Floods are recurring natural disasters,
especially in the flood-prone region of northern
Bangladesh, where flash floods regularly affect
communities living along rivers like the Teesta. This
study employs flood frequency analysis to understand
the occurrence and characteristics of these floods.
Hydrological data spanning 32 years (1979-2021) from
the Teesta River in Bangladesh is analyzed to determine
flood frequency, particularly focusing on return periods
of 5, 10, 50, and 100 years. The results reveal that the
Teesta River basin experienced its highest annual flow
in 2003, with 1998 recording the second-highest flow.
The Gumbel's Extreme Value Distribution and Log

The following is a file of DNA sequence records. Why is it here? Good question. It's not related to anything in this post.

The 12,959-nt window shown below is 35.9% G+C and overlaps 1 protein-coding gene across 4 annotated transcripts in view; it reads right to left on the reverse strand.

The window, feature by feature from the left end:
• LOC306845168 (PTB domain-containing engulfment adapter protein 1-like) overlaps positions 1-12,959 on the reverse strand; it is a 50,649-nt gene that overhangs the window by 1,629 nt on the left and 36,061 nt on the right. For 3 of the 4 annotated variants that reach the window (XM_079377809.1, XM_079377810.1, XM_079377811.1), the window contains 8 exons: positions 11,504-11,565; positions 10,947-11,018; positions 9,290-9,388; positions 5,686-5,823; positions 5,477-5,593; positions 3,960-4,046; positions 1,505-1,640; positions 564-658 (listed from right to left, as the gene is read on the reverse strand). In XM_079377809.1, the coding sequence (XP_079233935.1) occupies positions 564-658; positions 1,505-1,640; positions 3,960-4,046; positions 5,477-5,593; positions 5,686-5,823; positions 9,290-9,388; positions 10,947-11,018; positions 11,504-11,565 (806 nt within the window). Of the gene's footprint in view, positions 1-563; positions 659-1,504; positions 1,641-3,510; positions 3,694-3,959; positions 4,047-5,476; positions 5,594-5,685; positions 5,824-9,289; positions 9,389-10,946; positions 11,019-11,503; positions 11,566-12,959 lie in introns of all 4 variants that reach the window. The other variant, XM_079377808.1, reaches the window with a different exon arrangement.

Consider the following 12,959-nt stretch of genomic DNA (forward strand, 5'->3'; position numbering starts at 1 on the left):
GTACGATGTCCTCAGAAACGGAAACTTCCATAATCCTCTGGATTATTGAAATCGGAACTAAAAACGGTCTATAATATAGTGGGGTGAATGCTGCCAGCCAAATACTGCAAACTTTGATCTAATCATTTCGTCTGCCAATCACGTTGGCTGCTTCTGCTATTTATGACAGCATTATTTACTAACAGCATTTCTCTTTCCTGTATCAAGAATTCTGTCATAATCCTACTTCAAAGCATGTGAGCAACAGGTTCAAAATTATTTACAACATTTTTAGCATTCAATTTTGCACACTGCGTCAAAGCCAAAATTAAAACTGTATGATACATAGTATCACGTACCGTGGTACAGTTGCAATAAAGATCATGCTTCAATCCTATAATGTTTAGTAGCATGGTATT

Pearson Type III Distribution methods are both used
for flood frequency analysis. The study calculates peak
discharges for various return periods, demonstrating
that Gumbel's method provides more accurate
estimates compared to the Log Pearson method for the
Teesta River. These findings are vital for flood risk
assessment, disaster preparedness, and infrastructure
development in flood-prone areas, contributing to
informed decision-making and improved flood
management strategies. Understanding flood frequency
and characteristics is crucial in a region where flooding
is a recurring and challenging issue.
Keywords : Flood, Flood Frequency Analysis, Return periods, Gumble'sMethod ,Pearson Method.